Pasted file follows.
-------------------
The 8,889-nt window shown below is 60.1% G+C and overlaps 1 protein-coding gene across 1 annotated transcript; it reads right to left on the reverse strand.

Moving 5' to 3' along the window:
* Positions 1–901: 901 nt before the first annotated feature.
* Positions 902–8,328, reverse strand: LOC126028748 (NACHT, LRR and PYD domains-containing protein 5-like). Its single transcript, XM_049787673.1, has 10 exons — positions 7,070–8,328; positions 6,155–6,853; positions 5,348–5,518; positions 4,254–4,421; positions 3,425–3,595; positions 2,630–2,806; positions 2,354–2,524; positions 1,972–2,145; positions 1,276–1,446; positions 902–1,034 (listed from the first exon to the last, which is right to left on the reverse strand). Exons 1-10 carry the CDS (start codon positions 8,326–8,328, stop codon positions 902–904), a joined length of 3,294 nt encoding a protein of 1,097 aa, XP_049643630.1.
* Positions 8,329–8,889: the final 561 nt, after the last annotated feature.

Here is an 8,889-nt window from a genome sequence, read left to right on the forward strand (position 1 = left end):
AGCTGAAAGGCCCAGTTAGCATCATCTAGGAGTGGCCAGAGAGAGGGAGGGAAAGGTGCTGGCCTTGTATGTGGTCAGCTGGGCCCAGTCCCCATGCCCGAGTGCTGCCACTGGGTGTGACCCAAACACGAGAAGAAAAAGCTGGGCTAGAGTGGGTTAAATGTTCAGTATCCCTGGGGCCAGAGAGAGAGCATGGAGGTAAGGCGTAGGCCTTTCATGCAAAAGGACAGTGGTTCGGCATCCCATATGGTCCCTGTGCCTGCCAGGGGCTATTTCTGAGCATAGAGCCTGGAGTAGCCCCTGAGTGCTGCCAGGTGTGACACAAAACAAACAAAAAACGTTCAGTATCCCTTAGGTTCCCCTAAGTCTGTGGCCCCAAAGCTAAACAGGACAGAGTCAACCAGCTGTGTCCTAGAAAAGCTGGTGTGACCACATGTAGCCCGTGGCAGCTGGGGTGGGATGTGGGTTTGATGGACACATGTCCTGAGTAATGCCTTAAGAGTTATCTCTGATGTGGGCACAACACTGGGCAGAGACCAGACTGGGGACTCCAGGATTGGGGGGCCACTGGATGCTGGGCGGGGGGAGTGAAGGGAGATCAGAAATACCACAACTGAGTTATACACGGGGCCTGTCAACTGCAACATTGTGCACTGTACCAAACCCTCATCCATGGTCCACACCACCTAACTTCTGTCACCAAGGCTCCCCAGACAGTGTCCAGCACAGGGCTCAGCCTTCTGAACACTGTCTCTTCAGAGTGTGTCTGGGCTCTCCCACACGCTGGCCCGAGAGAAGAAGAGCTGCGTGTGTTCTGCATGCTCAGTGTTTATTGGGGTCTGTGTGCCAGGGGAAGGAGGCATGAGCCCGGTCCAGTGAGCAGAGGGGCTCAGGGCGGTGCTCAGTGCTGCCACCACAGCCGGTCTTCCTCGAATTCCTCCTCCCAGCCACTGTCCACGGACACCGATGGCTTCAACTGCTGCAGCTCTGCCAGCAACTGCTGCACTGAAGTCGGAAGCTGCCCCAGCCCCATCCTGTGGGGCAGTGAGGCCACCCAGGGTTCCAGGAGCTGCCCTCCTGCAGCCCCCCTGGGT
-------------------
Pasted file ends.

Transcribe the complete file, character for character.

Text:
The 8,889-nt window shown below is 60.1% G+C and overlaps 1 protein-coding gene across 1 annotated transcript; it reads right to left on the reverse strand.

Moving 5' to 3' along the window:
* Positions 1–901: 901 nt before the first annotated feature.
* Positions 902–8,328, reverse strand: LOC126028748 (NACHT, LRR and PYD domains-containing protein 5-like). Its single transcript, XM_049787673.1, has 10 exons — positions 7,070–8,328; positions 6,155–6,853; positions 5,348–5,518; positions 4,254–4,421; positions 3,425–3,595; positions 2,630–2,806; positions 2,354–2,524; positions 1,972–2,145; positions 1,276–1,446; positions 902–1,034 (listed from the first exon to the last, which is right to left on the reverse strand). Exons 1-10 carry the CDS (start codon positions 8,326–8,328, stop codon positions 902–904), a joined length of 3,294 nt encoding a protein of 1,097 aa, XP_049643630.1.
* Positions 8,329–8,889: the final 561 nt, after the last annotated feature.

Here is an 8,889-nt window from a genome sequence, read left to right on the forward strand (position 1 = left end):
AGCTGAAAGGCCCAGTTAGCATCATCTAGGAGTGGCCAGAGAGAGGGAGGGAAAGGTGCTGGCCTTGTATGTGGTCAGCTGGGCCCAGTCCCCATGCCCGAGTGCTGCCACTGGGTGTGACCCAAACACGAGAAGAAAAAGCTGGGCTAGAGTGGGTTAAATGTTCAGTATCCCTGGGGCCAGAGAGAGAGCATGGAGGTAAGGCGTAGGCCTTTCATGCAAAAGGACAGTGGTTCGGCATCCCATATGGTCCCTGTGCCTGCCAGGGGCTATTTCTGAGCATAGAGCCTGGAGTAGCCCCTGAGTGCTGCCAGGTGTGACACAAAACAAACAAAAAACGTTCAGTATCCCTTAGGTTCCCCTAAGTCTGTGGCCCCAAAGCTAAACAGGACAGAGTCAACCAGCTGTGTCCTAGAAAAGCTGGTGTGACCACATGTAGCCCGTGGCAGCTGGGGTGGGATGTGGGTTTGATGGACACATGTCCTGAGTAATGCCTTAAGAGTTATCTCTGATGTGGGCACAACACTGGGCAGAGACCAGACTGGGGACTCCAGGATTGGGGGGCCACTGGATGCTGGGCGGGGGGAGTGAAGGGAGATCAGAAATACCACAACTGAGTTATACACGGGGCCTGTCAACTGCAACATTGTGCACTGTACCAAACCCTCATCCATGGTCCACACCACCTAACTTCTGTCACCAAGGCTCCCCAGACAGTGTCCAGCACAGGGCTCAGCCTTCTGAACACTGTCTCTTCAGAGTGTGTCTGGGCTCTCCCACACGCTGGCCCGAGAGAAGAAGAGCTGCGTGTGTTCTGCATGCTCAGTGTTTATTGGGGTCTGTGTGCCAGGGGAAGGAGGCATGAGCCCGGTCCAGTGAGCAGAGGGGCTCAGGGCGGTGCTCAGTGCTGCCACCACAGCCGGTCTTCCTCGAATTCCTCCTCCCAGCCACTGTCCACGGACACCGATGGCTTCAACTGCTGCAGCTCTGCCAGCAACTGCTGCACTGAAGTCGGAAGCTGCCCCAGCCCCATCCTGTGGGGCAGTGAGGCCACCCAGGGTTCCAGGAGCTGCCCTCCTGCAGCCCCCCTGGGT